Book Writing the Gettysburg Address / Martin P. Johnson.
Publication year: 
Call Number E475.55 .J65 2013
Media class: Book
Publisher: Lawrence, Kansas : University Press of Kansas
ISBN: 9780700619337 070061933X 9780700621125 0700621121
Extent: x, 322 pages : illustrations ; 24 cm
"Four score and seven years ago. Are any six words better known, of greater import, or from a more crucial moment in our nation's history? And yet after 150 years the dramatic and surprising story of how Lincoln wrote the Gettysburg Address has never been fully told. Until now. Martin Johnson's remarkable work of historical and literary detection illuminates a speech, a man, and a moment in history that we thought we knew. Johnson guides readers on Lincoln's emotional and intellectual journey to the speaker's platform, revealing that Lincoln himself experienced writing the Gettysburg Address as an eventful process that was filled with the possibility of failure, but which he knew resulted finally in success beyond expectation. We listen as Lincoln talks with the cemetery designer about the ideals and aspirations behind the unprecedented cemetery project, look over Lincoln's shoulder as he rethinks and rewrites his speech on the very morning of the ceremony, and share his anxiety that he might not live up to the occasion. And then, at last, we stand with Lincoln at Gettysburg, when he created the words and image of an enduring and authentic legend. Writing the Gettysburg Address resolves the puzzles and problems that have shrouded the composition of Lincoln's most admired speech in mystery for fifteen decades. Johnson shows when Lincoln first started his speech, reveals the state of the document Lincoln brought to Gettysburg, traces the origin of the false story that Lincoln wrote his speech on the train, identifies the manuscript Lincoln held while speaking, and presents a new method for deciding what Lincoln's audience actually heard him say. Ultimately, Johnson shows that the Gettysburg Address was a speech that grew and changed with each step of Lincoln's eventful journey to the podium. His two-minute speech made the battlefield and the cemetery into landmarks of the American imagination, but it was Lincoln's own journey to Gettysburg that made the Gettysburg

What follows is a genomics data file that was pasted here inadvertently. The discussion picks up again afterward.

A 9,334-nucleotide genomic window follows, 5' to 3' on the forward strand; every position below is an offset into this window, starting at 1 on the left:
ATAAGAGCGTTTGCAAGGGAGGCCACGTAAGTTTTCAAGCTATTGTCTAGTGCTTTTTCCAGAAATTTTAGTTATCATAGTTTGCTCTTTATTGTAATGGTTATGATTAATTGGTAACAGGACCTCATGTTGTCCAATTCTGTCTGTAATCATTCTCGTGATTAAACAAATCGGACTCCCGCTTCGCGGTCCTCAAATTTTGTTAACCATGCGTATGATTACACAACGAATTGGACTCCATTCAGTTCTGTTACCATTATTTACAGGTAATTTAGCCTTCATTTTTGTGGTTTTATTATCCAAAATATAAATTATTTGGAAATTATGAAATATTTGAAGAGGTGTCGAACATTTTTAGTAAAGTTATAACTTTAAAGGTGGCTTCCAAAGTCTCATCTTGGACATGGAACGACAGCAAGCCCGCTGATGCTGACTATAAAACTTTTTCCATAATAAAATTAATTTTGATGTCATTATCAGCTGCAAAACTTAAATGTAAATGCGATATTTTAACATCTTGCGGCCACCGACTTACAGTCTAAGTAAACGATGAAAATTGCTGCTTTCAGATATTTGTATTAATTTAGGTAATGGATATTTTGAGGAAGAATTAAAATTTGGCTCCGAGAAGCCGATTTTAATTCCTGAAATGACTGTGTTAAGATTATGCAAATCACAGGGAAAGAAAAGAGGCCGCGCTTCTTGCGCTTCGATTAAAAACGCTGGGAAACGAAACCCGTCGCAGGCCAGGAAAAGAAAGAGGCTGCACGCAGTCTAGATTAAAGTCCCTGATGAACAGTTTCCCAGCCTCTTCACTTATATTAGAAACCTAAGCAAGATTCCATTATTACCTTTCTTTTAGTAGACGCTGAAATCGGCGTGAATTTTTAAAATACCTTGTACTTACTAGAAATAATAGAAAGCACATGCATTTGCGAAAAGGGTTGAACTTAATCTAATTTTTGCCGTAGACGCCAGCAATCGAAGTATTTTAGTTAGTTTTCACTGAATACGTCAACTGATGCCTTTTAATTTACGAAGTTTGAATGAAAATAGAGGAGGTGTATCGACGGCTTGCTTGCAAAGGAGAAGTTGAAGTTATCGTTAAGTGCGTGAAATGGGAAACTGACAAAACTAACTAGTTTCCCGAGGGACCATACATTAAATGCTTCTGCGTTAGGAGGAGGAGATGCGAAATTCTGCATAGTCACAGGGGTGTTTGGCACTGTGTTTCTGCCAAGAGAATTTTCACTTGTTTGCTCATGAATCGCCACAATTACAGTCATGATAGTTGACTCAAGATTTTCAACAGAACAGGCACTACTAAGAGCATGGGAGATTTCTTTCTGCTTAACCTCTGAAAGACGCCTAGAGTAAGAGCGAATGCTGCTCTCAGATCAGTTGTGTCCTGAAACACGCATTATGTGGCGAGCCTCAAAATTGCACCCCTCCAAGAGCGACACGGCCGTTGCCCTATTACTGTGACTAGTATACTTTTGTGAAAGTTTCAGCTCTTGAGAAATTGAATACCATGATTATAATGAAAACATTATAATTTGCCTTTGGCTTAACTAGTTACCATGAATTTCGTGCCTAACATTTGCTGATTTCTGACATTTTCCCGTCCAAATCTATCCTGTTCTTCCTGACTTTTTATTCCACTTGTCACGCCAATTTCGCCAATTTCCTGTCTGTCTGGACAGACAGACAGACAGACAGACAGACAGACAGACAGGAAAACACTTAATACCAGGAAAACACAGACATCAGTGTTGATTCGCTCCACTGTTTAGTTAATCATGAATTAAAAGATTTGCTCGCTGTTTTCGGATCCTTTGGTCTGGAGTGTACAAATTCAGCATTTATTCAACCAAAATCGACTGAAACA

Introduction: The mysteries of the manuscript -- "It will be an interesting ceremony" -- The Washington draft -- A celebrated railway journey -- Revisions in Gettysburg -- The Gettysburg draft -- The battlefield draft -- "What they did here" -- "My remarks at Gettysburg" -- Conclusion: Who wrote the Gettysburg Address?